Ground-Based Near-Infrared Imaging Observations of Venus During the Galileo Encounter

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Science  27 Sep 1991:
Vol. 253, Issue 5027, pp. 1538-1541
DOI: 10.1126/science.253.5027.1538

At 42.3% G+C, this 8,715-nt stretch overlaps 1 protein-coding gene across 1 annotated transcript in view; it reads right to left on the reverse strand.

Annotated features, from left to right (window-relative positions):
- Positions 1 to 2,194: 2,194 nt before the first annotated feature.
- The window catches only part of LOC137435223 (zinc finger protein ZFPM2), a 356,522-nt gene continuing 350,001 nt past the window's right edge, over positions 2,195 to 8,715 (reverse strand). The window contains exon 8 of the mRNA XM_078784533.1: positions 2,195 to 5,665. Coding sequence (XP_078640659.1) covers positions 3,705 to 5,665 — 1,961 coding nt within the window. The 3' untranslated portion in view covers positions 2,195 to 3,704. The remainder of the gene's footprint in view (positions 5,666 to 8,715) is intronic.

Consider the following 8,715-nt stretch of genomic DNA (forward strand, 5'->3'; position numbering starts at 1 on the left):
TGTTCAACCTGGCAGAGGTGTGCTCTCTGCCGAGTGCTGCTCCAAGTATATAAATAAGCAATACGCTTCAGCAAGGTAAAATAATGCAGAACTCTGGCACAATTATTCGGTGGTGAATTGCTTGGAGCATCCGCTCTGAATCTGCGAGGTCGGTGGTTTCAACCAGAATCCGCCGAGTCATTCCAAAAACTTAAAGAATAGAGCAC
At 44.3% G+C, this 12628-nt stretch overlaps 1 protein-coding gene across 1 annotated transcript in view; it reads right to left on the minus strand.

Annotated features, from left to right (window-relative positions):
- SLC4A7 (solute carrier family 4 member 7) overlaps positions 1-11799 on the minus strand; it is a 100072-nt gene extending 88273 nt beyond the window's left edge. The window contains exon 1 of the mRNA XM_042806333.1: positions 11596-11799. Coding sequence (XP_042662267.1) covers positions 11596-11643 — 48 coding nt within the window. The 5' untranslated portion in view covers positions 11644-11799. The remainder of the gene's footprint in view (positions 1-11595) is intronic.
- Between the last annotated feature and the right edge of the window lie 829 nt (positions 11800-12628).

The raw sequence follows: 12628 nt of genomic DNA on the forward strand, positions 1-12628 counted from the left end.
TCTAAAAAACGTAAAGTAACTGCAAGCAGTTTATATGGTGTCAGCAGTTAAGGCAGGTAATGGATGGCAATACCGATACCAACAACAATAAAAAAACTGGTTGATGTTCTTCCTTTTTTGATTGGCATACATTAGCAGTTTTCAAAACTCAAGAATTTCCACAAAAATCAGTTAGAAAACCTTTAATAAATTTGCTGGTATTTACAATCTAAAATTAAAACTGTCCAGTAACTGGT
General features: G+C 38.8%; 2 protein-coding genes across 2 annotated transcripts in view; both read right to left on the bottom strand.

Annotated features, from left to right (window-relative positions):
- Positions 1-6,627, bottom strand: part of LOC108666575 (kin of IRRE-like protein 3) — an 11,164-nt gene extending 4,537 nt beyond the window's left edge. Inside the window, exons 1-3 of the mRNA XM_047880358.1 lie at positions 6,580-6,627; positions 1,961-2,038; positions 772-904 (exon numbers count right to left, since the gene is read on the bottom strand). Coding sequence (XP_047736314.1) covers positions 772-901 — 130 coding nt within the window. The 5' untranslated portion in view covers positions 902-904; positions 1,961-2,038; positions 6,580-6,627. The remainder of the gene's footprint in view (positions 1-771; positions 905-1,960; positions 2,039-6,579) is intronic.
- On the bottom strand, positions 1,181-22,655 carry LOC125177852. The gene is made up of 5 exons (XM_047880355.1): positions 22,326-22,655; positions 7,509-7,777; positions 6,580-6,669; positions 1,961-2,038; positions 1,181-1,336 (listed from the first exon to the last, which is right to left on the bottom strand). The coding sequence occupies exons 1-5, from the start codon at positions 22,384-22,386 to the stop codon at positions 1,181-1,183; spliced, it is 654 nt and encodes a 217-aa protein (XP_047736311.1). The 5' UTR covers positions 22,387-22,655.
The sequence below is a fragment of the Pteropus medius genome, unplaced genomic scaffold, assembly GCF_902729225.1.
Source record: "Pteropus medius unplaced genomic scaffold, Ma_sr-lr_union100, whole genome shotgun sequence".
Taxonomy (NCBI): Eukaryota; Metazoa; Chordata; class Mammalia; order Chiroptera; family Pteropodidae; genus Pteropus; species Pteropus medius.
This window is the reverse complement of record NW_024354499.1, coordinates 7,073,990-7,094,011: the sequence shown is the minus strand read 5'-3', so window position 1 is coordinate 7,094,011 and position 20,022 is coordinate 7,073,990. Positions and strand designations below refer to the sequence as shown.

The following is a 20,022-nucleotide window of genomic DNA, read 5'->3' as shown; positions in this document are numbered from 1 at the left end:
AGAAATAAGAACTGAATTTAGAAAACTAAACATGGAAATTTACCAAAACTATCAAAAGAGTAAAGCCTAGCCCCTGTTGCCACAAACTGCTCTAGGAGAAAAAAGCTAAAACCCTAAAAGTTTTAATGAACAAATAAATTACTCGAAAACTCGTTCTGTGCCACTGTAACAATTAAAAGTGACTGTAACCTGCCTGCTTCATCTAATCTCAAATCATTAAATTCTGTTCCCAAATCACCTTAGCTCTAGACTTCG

Near-infrared images of Venus, obtained from a global network of ground-based observatories during January and February 1990, document the morphology and motions of the night-side near-infrared markings before, during, and after the Galileo Venus encounter. A dark cloud extended halfway around the planet at low latitudes (>±40°) and persisted throughout the observing program. It had a rotation period of 5.5 ± 0.15 days. The remainder of this latitude band was characterized by small-scale (400 to 1000 kilometers) dark and bright markings with rotation periods of 7.4 ± 1 days. The different rotation periods for the large dark cloud and the smaller markings suggests that they are produced at different altitudes. Mid-latitudes (±40° to 60°) were usually occupied by bright east-west bands. The highest observable latitudes (±60° to 70°) were always dark and featureless, indicating greater cloud opacity. Maps of the water vapor distribution show no evidence for large horizontal gradients in the lower atmosphere of Venus.